The Hijras of Ancient to Modern India



The uniqueness of Hijras lies not only in their existence beyond social structure but also in Indian society’s historical acceptance of that position.


By Sibsankar Mal / 03.29.2018
PhD Candidate in Population Studies
Sukumar Sengupta Mahavidyalaya (Keshpur) College


Introduction

A hijra named Geetu, dancing at a hair shaving ceremony in Delhi / Photo by Whitney Lauren, Wikimedia Commons

Indian Hijra or a transgender person, which is known as the Third Gender globally, is considered physically and psychologically ambivalent and because of ambivalence people consider them freaks (hiding their sexual identity). They are physically, verbally, and sexually abused. Hijras have been stigmatized and marginalized to a large extent. Thus, from the ancient India to the present day, Indian society made a distinction between Hijra and predefined gender category. The term Hijra encompasses a wide range of identities, appearances, and behaviors that blur and cross the biological gender lines in India.

Hijras are physiological males who have a feminine gender identity, adopt feminine gender role, and wear women’s clothing. They do not conform to conventional notions of male or female gender but combine or move between the two. Their vulnerabilities, frustrations, and insecurities have been historically overlooked by mainstream society.[1] Therefore, they are a marginalized and stigmatized community.[2] On the other hand, marginalized masculinity is explained with specific reference to the configuration of practice generated in a particular situation in a changing structure of relationships.[3] The Hijra claim that mainstream society does not understand their culture, gender, mentality, and sexuality.[4] Dimensions of their social deprivation and harassments to them have never received attention in the development society. There are many myths, legends, rituals, religious roles, and themes in Hinduism which entertain the notion of “sexually ambiguous or dual gender manifestations.”[5]

More recently, Hijra is recognized as “transgender” which is an inclusive, umbrella term used to describe the diversity of gender identity and expression for all people who do not conform to common ideas of gender roles.[6] This includes transsexual, transvestite, intersex, and bigendered. Although the community appears a homogenous monolith to outsiders, Indian Hijras include a wide variety of medical, psychological, and endocrine conditions and variants. The vast variety of terms used to translate the Hindi word “Hijra” makes things confusing for the outsider. Eunuchs, transvestites, homosexuals, bisexuals, hermaphrodites, androgynes, transsexuals, and gynemimetics are some of the words used to describe the community. They are also called intersexed, emasculated, impotent, transgendered castrated, effeminate, or sexually anomalous or dysfunctional.[7]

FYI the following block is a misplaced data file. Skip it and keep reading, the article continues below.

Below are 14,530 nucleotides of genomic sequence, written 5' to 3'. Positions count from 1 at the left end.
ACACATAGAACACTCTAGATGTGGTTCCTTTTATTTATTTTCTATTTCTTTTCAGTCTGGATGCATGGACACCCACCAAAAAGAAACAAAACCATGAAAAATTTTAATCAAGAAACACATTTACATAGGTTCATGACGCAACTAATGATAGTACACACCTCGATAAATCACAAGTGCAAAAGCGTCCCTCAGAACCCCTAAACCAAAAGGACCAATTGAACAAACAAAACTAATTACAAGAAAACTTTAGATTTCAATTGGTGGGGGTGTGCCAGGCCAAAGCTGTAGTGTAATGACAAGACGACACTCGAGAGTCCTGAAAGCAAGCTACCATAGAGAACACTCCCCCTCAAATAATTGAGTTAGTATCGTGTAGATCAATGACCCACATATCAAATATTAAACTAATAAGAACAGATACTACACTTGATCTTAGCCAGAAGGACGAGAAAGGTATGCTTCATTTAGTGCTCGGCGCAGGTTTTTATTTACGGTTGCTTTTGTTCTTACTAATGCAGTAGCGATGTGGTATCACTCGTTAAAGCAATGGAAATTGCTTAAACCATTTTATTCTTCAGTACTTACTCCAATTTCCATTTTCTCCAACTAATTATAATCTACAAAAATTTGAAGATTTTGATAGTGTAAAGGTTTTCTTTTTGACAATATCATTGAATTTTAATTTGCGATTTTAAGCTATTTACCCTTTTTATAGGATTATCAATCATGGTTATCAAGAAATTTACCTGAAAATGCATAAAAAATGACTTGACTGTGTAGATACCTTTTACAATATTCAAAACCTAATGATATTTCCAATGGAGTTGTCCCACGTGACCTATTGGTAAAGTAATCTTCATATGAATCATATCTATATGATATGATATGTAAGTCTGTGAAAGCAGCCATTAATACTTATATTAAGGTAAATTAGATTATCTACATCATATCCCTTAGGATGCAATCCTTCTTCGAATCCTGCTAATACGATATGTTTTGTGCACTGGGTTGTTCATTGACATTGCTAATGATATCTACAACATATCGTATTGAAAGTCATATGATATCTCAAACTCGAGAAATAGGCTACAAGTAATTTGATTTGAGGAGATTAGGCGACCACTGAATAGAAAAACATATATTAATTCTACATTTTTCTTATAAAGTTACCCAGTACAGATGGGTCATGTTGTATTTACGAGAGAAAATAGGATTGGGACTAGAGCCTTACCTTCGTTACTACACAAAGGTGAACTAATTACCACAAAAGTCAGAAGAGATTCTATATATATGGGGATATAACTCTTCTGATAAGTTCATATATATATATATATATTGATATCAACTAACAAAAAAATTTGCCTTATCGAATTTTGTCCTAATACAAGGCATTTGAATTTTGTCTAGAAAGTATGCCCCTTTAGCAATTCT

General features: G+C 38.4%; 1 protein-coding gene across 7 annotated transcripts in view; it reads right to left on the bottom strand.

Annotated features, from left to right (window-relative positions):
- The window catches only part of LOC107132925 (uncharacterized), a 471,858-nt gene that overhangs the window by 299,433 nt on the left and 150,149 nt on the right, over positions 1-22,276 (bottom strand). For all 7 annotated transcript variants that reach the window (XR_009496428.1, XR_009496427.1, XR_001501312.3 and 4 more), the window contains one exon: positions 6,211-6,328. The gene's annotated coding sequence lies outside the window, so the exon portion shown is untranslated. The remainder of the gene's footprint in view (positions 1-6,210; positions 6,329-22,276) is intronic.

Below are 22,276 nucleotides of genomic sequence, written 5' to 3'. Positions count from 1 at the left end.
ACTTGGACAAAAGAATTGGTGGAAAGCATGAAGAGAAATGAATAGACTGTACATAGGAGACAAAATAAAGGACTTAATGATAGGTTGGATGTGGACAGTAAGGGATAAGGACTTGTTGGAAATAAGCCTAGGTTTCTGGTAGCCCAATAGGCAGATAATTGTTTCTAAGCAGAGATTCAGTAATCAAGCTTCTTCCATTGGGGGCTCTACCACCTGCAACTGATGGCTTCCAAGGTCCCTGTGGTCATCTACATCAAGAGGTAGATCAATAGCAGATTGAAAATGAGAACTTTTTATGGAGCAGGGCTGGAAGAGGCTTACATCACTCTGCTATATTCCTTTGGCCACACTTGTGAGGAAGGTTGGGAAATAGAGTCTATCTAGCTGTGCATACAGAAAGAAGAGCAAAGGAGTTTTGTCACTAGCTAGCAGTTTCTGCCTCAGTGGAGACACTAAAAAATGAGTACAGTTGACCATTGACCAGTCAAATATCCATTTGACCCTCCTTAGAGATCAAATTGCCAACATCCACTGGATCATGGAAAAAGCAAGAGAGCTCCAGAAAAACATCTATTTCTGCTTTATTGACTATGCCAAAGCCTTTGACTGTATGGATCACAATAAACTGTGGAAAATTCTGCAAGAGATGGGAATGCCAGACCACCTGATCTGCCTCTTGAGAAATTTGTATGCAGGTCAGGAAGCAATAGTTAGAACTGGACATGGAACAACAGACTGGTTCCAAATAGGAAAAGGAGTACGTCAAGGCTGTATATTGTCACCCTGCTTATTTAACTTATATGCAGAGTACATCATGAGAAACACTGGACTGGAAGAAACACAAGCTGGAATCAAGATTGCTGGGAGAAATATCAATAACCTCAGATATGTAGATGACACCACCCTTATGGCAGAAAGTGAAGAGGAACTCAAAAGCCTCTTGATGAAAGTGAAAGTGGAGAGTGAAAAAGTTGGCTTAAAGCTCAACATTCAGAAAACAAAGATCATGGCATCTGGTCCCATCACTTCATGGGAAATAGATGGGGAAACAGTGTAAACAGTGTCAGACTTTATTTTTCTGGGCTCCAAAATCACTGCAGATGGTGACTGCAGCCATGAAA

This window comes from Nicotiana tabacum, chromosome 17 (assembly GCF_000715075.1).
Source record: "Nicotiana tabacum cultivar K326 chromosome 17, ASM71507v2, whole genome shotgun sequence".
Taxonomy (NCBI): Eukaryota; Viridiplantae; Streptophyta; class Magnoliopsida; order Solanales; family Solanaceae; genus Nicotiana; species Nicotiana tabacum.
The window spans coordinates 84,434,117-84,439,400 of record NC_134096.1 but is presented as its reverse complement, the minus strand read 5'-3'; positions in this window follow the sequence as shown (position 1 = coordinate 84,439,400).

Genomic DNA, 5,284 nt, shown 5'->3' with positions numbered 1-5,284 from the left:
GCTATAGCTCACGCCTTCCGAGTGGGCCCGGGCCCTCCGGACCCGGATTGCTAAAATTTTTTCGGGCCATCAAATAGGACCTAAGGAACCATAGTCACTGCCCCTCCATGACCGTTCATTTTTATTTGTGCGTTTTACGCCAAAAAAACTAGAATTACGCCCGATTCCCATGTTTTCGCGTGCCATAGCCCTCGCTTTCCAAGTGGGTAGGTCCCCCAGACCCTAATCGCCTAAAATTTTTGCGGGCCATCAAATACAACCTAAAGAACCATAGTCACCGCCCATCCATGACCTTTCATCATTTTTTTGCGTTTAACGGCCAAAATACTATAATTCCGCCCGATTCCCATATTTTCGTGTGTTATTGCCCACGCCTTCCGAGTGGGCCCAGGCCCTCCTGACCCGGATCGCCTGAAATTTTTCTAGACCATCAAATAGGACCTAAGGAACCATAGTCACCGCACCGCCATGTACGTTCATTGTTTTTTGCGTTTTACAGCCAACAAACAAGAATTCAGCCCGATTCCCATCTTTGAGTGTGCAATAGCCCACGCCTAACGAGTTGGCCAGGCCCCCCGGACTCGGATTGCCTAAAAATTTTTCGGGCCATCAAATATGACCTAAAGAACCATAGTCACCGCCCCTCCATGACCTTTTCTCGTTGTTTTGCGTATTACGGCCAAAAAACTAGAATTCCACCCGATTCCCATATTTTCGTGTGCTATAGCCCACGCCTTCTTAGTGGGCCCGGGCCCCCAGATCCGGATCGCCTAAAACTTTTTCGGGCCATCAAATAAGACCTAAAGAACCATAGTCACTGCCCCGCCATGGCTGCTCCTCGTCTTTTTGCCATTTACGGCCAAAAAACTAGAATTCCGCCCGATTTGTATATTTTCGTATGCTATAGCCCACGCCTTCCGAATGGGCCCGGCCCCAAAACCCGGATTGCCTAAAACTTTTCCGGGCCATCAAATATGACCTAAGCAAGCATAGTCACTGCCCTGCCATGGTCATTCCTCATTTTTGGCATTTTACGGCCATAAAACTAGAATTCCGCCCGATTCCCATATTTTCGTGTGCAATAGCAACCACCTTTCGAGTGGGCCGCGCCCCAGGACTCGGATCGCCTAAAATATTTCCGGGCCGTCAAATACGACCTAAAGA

An estimated 5–6 million eunuchs live in India.[8] In modern India, Hijras often live a ghetto-like existence, in their own communities which is called “Gharana.” They make a living by dancing and celebrating in births and marriages ceremonies but often has to resort to other means to make both ends meet. Yet, the community is beginning to make a mark in the national mainstream as well.[8] In the 2011 census, the Indian State identified Hijras’ gender as “other,” which only met the approval of some Hijras. A 2014 Supreme Court verdict ruled that Hijras should be recognized under a separate “third gender” category.

The Hijra community in India has existed with a recorded history of more than 4000 years.[9] Hijras have a long recorded history in the Indian subcontinent, from ancient times, as suggested by the Kama Sutra period onward. This history attributes a number of well-known roles for Hijras within the subcontinental cultures.[10] They consist of hermaphrodites and women generally unable to lead usual life, unable for marriage, and producing children. Most of them are close to men, but they prefer to be recognized as female then masculine due to their inclination to lead a life of women.[11]

Adjustment of Hijra in Indian Society

Hijra during the Chhath puja ceremony (festival dedicated to the Sun god) at the bank of river Hooghly, Kolkata / Photo Biswarup Ganguly, Wikimedia Commons

Most Hijras live at the margins of society with very low status; the very word “Hijra” is sometimes used in a derogatory manner. Few employment opportunities are available to Hijras. Many get their income from performing at ceremonies (toli), begging (dheengna), or sex work (“raarha”) – an occupation of eunuchs also recorded in premodern times.[12] Violence against Hijras, especially Hijra sex workers, is often brutal and occurs in public spaces, police stations, prisons, and their homes. As with transgender people in most of the world as well as in India, they face extreme discrimination in health, housing, education, employment, immigration, law, and any bureaucracy that is unable to place them into male or female gender categories.